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Article

Arsenic Concentrations and Dietary Exposure in Rice-Based Infant Food in Australia

1
School of Engineering, RMIT University, Melbourne 3001, Australia
2
Centre for Environmental Sustainability and Remediation, RMIT University, Melbourne 3001, Australia
*
Author to whom correspondence should be addressed.
Int. J. Environ. Res. Public Health 2020, 17(2), 415; https://doi.org/10.3390/ijerph17020415
Received: 24 September 2019 / Revised: 11 December 2019 / Accepted: 19 December 2019 / Published: 8 January 2020
(This article belongs to the Special Issue Arsenic Exposure in Environment and Human Health)
Rice-based products are widely used to feed infants and young children. However, the association of rice-based products and high arsenic (As) concentrations have been investigated in a number of studies, but there is limited information from Australia. Therefore, the purpose of this study was to determine the As concentration and dietary exposure in infant rice milk, cereal, crackers and pasta as well as to investigate the relationship between As concentration and rice content, rice type and product origin. Total arsenic (tAs) concentrations were determined by nitric acid digestion and ICP-MS while inorganic arsenic (iAs) was determined by acid extraction, followed by ICP-MS with an interfaced hydride generation system. Nearly 75% of samples had inorganic As exceeding the EU maximum levels for infants and children (0.1 mg kg−1) and the mean iAs percentage of total reached as high as 84.8%. High tAs concentration was positively correlated with rice content and also related to brown (wholegrain). Estimates of dietary exposure showed that infants consuming large amounts of rice pasta or crackers will have an increased risk of health impact associated with excess intake of As through dietary exposure. Moreover, the current Australian guidelines for As in rice (1 mg kg−1) are above the WHO or EU guideline and therefore, will be less protective of high sensitivity consumers like infants and children. View Full-Text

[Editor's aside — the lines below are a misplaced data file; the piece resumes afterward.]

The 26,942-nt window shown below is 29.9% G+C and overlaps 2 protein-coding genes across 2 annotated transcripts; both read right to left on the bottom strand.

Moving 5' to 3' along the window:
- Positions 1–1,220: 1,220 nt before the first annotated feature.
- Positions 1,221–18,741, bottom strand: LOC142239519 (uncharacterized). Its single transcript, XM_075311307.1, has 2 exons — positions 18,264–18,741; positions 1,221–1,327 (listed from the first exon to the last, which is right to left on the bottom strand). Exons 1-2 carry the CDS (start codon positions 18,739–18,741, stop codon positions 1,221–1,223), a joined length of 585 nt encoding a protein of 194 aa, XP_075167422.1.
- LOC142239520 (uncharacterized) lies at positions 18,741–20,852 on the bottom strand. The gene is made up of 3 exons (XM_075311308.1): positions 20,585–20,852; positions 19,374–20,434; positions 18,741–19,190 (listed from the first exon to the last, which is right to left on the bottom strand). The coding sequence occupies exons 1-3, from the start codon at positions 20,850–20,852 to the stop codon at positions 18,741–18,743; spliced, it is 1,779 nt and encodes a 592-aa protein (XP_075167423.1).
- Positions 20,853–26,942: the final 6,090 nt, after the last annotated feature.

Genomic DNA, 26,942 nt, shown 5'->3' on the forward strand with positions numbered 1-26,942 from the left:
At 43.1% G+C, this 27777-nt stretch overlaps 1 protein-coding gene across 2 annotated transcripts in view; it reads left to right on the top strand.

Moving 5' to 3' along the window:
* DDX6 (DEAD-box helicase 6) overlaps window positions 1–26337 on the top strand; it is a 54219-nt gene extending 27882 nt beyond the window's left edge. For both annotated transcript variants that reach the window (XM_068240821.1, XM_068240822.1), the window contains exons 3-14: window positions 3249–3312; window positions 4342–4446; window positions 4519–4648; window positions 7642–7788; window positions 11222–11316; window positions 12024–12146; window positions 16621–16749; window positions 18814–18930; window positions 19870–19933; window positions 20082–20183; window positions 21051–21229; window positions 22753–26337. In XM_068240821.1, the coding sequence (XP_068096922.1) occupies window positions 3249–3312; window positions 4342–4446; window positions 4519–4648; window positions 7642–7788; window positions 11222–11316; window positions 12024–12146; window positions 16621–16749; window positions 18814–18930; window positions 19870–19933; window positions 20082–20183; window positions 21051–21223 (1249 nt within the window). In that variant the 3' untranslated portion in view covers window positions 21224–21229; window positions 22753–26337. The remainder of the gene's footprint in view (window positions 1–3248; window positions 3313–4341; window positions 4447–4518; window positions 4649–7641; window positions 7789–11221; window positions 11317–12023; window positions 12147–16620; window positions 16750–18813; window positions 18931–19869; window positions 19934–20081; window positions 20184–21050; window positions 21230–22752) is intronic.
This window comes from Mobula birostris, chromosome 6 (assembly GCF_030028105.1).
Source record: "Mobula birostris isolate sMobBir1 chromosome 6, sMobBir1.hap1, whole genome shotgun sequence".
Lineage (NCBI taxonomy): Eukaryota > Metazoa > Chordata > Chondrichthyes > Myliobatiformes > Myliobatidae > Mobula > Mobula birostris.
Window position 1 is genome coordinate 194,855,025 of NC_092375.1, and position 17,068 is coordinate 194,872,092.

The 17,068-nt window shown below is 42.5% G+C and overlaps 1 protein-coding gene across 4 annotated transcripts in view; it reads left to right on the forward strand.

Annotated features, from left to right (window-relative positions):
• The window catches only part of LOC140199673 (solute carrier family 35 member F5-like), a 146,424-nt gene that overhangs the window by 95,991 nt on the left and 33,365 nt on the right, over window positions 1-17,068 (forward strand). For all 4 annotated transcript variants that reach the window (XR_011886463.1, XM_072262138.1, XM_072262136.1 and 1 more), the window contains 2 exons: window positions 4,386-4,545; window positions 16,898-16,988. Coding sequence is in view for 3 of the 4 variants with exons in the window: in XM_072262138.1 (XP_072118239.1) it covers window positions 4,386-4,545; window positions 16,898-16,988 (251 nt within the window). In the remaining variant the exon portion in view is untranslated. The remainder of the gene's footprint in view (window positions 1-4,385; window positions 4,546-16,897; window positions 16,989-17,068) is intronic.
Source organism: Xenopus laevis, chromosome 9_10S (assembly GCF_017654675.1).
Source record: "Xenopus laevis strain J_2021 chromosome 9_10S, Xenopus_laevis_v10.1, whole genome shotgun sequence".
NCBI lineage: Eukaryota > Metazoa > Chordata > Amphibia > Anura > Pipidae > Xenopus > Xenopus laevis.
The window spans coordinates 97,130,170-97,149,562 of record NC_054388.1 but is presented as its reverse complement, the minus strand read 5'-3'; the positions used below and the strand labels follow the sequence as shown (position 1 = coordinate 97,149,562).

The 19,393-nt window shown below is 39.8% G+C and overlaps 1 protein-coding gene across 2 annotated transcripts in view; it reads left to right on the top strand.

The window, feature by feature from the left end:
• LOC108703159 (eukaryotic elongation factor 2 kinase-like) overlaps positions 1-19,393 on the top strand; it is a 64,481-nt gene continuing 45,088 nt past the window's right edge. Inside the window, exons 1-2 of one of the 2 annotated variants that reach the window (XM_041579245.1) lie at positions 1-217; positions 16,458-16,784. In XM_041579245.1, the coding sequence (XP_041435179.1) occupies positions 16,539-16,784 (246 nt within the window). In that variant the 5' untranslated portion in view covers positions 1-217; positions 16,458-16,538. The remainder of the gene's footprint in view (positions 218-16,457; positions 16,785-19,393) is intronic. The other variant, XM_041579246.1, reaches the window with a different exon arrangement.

Keywords: arsenic; dietary intake; dietary exposure; inorganic arsenic; Oryza sativa; food safety; rice-based food; baby food arsenic; dietary intake; dietary exposure; inorganic arsenic; Oryza sativa; food safety; rice-based food; baby food
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MDPI and ACS Style

Gu, Z.; de Silva, S.; Reichman, S.M. Arsenic Concentrations and Dietary Exposure in Rice-Based Infant Food in Australia. Int. J. Environ. Res. Public Health 2020, 17, 415. https://doi.org/10.3390/ijerph17020415

AMA Style

Gu Z, de Silva S, Reichman SM. Arsenic Concentrations and Dietary Exposure in Rice-Based Infant Food in Australia. International Journal of Environmental Research and Public Health. 2020; 17(2):415. https://doi.org/10.3390/ijerph17020415

Chicago/Turabian Style

Gu, Zhuyun, Shamali de Silva, and Suzie M. Reichman 2020. "Arsenic Concentrations and Dietary Exposure in Rice-Based Infant Food in Australia" International Journal of Environmental Research and Public Health 17, no. 2: 415. https://doi.org/10.3390/ijerph17020415

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